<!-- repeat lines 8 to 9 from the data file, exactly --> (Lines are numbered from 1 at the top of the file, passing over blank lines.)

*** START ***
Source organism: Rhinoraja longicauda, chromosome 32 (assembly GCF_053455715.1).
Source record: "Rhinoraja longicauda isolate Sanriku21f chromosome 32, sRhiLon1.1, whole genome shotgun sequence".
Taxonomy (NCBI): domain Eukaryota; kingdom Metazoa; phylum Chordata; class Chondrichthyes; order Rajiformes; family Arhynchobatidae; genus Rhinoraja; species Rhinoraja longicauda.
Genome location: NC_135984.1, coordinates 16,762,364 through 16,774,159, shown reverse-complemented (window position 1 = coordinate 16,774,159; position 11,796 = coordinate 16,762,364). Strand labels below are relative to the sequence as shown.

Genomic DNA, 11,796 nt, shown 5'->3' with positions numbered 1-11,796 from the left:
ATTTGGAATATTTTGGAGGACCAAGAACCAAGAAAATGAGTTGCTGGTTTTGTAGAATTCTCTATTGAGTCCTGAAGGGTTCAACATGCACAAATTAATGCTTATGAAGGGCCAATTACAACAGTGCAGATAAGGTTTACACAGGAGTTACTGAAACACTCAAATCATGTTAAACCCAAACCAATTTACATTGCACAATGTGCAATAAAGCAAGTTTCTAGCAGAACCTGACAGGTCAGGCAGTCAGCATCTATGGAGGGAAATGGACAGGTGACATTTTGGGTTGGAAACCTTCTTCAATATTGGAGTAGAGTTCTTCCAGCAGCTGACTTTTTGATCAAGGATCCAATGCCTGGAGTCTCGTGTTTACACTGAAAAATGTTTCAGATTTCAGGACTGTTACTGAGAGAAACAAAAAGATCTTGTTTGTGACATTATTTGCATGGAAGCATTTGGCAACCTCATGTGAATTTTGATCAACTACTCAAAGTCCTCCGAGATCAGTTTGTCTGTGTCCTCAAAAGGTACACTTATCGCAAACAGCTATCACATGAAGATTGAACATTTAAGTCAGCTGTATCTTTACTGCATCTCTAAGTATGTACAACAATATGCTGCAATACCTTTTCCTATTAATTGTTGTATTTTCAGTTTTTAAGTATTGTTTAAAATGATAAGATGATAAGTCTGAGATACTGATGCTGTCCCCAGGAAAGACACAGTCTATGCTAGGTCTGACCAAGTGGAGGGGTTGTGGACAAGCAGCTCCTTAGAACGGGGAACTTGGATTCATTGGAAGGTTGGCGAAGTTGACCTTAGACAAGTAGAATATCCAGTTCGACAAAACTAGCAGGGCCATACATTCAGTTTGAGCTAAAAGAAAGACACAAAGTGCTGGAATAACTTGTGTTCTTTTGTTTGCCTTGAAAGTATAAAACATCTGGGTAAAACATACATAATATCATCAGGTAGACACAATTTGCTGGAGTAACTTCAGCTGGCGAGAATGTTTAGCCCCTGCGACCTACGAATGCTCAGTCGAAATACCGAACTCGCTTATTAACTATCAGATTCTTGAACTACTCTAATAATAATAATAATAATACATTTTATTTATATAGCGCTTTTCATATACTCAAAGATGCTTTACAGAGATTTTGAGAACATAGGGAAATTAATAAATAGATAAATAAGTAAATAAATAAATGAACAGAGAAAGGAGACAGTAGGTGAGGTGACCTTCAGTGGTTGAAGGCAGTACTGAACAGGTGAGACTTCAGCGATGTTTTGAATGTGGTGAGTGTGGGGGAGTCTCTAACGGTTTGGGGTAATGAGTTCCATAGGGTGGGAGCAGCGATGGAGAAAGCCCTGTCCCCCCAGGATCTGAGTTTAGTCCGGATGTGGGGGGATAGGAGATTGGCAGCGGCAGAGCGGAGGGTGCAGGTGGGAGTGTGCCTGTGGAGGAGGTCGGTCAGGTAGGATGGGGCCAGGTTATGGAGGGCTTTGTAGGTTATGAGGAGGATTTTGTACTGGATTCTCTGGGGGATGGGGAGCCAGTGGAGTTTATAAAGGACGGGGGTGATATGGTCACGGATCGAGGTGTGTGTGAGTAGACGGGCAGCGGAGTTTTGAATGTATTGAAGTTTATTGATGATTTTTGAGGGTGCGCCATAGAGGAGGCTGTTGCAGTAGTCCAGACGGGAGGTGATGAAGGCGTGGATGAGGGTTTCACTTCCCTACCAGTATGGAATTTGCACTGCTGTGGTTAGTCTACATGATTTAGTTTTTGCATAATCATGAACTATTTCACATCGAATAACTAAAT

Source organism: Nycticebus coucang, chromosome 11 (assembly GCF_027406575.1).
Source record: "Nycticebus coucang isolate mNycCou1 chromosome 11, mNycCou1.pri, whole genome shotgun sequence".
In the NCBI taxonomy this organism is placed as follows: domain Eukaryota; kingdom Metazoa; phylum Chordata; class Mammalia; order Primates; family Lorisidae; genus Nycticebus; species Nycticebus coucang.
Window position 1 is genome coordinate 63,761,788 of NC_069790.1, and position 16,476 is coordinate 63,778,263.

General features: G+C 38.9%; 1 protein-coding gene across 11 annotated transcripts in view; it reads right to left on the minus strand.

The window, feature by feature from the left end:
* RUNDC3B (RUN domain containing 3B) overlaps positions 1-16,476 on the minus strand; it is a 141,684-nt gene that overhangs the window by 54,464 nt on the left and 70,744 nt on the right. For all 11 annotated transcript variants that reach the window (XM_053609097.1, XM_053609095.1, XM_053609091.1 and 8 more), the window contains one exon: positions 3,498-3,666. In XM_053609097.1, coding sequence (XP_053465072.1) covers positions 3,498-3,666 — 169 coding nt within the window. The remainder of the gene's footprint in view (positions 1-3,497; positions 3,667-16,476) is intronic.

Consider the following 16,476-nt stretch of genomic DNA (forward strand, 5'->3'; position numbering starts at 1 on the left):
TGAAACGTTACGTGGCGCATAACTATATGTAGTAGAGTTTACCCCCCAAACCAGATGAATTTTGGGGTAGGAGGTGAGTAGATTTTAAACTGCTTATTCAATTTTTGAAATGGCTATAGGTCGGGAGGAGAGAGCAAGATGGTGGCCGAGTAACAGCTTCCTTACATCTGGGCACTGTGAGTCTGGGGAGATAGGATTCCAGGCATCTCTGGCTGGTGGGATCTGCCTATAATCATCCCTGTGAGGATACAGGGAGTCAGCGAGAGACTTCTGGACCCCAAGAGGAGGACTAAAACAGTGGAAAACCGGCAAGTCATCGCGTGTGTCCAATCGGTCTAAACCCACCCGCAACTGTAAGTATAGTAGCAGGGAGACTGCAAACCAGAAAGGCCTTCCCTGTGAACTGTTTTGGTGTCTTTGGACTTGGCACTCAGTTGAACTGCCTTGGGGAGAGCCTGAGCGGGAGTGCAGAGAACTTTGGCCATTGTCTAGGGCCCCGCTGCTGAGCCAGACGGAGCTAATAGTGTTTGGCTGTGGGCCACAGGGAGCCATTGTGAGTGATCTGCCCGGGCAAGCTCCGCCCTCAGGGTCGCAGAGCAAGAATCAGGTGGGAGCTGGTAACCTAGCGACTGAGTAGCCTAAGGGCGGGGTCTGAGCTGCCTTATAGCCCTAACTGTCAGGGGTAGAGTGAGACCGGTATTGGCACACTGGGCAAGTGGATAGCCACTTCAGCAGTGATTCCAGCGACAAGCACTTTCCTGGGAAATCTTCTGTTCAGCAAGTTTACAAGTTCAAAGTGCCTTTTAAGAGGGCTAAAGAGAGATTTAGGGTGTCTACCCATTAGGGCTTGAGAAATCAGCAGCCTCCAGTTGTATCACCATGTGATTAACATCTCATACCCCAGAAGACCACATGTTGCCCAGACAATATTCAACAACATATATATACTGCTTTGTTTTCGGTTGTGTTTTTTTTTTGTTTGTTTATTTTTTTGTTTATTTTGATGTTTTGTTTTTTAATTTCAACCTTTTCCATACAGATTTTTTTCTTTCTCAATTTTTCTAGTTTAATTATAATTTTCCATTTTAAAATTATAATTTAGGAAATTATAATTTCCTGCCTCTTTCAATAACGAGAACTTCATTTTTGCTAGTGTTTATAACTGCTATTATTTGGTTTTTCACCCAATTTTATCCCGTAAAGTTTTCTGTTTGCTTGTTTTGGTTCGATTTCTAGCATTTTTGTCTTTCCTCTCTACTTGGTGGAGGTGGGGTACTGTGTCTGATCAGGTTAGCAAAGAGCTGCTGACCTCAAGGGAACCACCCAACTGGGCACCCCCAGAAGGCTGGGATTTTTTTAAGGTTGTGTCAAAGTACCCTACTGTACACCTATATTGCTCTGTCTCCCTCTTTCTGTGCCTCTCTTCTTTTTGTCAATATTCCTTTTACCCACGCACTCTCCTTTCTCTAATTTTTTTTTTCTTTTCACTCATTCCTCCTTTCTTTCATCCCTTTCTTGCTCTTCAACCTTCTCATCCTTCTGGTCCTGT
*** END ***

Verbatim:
Source record: "Nycticebus coucang isolate mNycCou1 chromosome 11, mNycCou1.pri, whole genome shotgun sequence".
In the NCBI taxonomy this organism is placed as follows: domain Eukaryota; kingdom Metazoa; phylum Chordata; class Mammalia; order Primates; family Lorisidae; genus Nycticebus; species Nycticebus coucang.